Rep. Tom Graves: Americans are fed up with dysfunctional government spending -- I'm trying something new

I hear it from my constituents in Northwest Georgia. I hear it from other members of Congress when I’m in Washington. I read about it in the newspapers and see it on TV.

The American people are sick and tired of the broken government funding process that contributes each year to the out-of-control national debt.

As chairman of the Financial Services Subcommittee on Appropriations, I oversee a piece of the fiscal pie. I’m in charge of writing the annual funding bill for our nation’s financial infrastructure and several other areas of the federal government, such as the Treasury Department, the White House, the Federal Communications Commission and the Securities and Exchange Commission.

While I always fight to save taxpayer money and spend each dollar wisely, in writing my bill this year I wanted to do something bold, something different – because if we don’t try something new, we’re destined for the same results.

After a lot of thought and effort, and with some creativity, my subcommittee found a way: the Fund for America’s Kids and Grandkids.

Our broken government funding process doesn’t make saving money easy, and here is why: if I don’t use all the money allotted to me to fund the departments and agencies for which I write the funding bill, another subcommittee simply scoops it up and spends those dollars somewhere else.

This may sound like a riddle, but this is how legislating works in Washington: we had to find a way to spend money, in order to protect it from being spent.

This may sound like a riddle, but this is how legislating works in Washington: we had to find a way to spend money, in order to protect it from being spent.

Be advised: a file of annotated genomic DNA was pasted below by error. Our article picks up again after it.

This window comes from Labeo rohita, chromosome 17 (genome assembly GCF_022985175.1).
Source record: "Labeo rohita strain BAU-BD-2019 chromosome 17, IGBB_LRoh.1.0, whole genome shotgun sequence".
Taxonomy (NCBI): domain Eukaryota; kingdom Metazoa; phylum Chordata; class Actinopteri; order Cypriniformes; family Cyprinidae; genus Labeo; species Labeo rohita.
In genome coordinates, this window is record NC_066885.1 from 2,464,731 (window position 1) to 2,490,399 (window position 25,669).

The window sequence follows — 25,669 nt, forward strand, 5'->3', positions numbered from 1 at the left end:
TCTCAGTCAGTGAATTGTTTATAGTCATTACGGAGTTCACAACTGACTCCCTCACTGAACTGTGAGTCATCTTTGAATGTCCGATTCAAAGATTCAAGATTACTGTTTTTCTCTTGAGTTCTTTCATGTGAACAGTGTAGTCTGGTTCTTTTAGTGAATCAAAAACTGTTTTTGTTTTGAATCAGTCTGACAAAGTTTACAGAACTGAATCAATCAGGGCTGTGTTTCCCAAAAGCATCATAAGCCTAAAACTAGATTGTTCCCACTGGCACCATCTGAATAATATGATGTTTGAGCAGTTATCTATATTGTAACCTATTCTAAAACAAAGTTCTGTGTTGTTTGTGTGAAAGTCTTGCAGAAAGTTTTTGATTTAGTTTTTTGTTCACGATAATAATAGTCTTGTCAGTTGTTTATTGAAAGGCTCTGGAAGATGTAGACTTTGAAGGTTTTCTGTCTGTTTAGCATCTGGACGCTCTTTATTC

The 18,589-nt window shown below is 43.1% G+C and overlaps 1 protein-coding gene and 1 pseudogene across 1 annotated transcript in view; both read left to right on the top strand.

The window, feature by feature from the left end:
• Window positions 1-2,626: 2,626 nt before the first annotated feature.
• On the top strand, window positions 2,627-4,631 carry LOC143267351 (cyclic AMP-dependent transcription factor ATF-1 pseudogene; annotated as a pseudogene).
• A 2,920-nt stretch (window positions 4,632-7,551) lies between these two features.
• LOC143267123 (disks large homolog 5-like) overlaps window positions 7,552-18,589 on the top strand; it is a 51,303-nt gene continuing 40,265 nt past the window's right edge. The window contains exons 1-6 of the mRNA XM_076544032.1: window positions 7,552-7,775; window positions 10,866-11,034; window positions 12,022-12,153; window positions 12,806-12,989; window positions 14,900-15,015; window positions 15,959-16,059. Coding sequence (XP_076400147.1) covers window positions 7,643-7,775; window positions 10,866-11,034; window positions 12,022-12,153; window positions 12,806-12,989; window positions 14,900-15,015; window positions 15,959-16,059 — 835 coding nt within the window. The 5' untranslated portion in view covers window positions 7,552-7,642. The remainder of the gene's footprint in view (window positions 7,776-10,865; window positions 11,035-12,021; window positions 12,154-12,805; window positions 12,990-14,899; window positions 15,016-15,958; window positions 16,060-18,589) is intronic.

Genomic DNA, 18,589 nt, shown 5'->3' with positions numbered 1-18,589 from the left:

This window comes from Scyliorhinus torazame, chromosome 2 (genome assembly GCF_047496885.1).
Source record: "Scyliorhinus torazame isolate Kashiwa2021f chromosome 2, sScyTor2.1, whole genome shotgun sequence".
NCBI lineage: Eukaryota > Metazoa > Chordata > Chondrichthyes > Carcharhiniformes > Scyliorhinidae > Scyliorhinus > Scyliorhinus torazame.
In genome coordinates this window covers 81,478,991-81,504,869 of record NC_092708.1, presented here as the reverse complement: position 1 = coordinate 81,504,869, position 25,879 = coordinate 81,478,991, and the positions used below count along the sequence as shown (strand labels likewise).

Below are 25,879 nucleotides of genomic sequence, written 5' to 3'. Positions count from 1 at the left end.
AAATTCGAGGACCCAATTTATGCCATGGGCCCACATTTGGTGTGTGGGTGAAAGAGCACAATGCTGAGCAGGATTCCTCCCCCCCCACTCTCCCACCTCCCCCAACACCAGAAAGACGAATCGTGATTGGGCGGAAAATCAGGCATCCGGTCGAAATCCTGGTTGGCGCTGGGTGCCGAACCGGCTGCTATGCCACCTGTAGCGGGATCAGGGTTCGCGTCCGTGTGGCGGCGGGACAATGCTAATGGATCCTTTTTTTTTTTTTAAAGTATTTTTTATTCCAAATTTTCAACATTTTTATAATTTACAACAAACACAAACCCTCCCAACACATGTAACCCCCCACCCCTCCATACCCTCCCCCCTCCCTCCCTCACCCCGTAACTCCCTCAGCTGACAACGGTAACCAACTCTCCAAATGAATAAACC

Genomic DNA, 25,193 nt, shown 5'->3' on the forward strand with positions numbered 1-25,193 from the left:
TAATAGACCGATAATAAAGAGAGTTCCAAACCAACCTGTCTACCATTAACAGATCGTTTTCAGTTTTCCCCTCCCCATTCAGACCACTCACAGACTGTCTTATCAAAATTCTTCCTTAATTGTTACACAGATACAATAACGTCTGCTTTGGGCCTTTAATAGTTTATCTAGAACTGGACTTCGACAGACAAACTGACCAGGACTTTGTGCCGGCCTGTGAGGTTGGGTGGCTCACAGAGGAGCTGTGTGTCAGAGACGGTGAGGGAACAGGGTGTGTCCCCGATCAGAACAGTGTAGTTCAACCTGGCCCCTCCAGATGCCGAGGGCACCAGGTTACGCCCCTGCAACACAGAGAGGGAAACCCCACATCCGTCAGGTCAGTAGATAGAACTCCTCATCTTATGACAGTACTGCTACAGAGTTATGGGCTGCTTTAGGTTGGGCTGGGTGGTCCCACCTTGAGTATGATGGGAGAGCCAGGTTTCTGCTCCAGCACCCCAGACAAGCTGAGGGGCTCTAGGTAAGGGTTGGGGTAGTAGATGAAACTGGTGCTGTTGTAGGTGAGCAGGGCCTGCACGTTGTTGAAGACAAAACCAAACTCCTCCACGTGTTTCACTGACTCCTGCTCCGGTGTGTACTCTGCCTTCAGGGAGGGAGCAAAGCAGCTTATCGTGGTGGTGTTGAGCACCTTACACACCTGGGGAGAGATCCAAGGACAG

Crazy, right? But I think we’ve found a way to do it.

The Fund for America's Kids and Grandkids safeguards funds for future generations, as money in the account is not accessible until the Treasury Secretary certifies that the budget deficit is erased.

We cut $585 million from across my bill to make an initial deposit, which represents 2.5 percent of the funds I was given. In other words, we deposit two and a half pennies into the Fund for America’s Kids and Grandkids for every dollar the bill spends.

I believe this could set a new tone for government funding bills: just because you can spend it, doesn’t mean you should spend it. It’s an approach that causes us to think about what all of this deficit spending means, in whose name we are borrowing the money, and who will get stuck with the debt.

The current national debt stands at a whopping $21 trillion – or more than $64,000 per citizen, including children.

Now critics might claim the Fund for America’s Kids and Grandkids is a gimmick because it doesn’t immediately pay down the deficit. But that misses the point. The fund functions as more of a savings account.

Think about how you spend your paycheck each month. You probably use a portion of each check to pay your mortgage, car payment or other types of debt, while still contributing to your future through a 401(k), IRA or some other type of retirement account.

That’s exactly how you should think about the Fund for America’s Kids and Grandkids. We’re putting aside money for their future.

Once you get past the legislative obstacle course, it’s a simple concept that asks a simple question: if Congress can’t save two and a half pennies for every dollar it spends in the name of our children and grandchildren, then what are we doing here?

A key milestone comes on Wednesday, when the House Appropriations Committee considers my bill. Let’s try something new.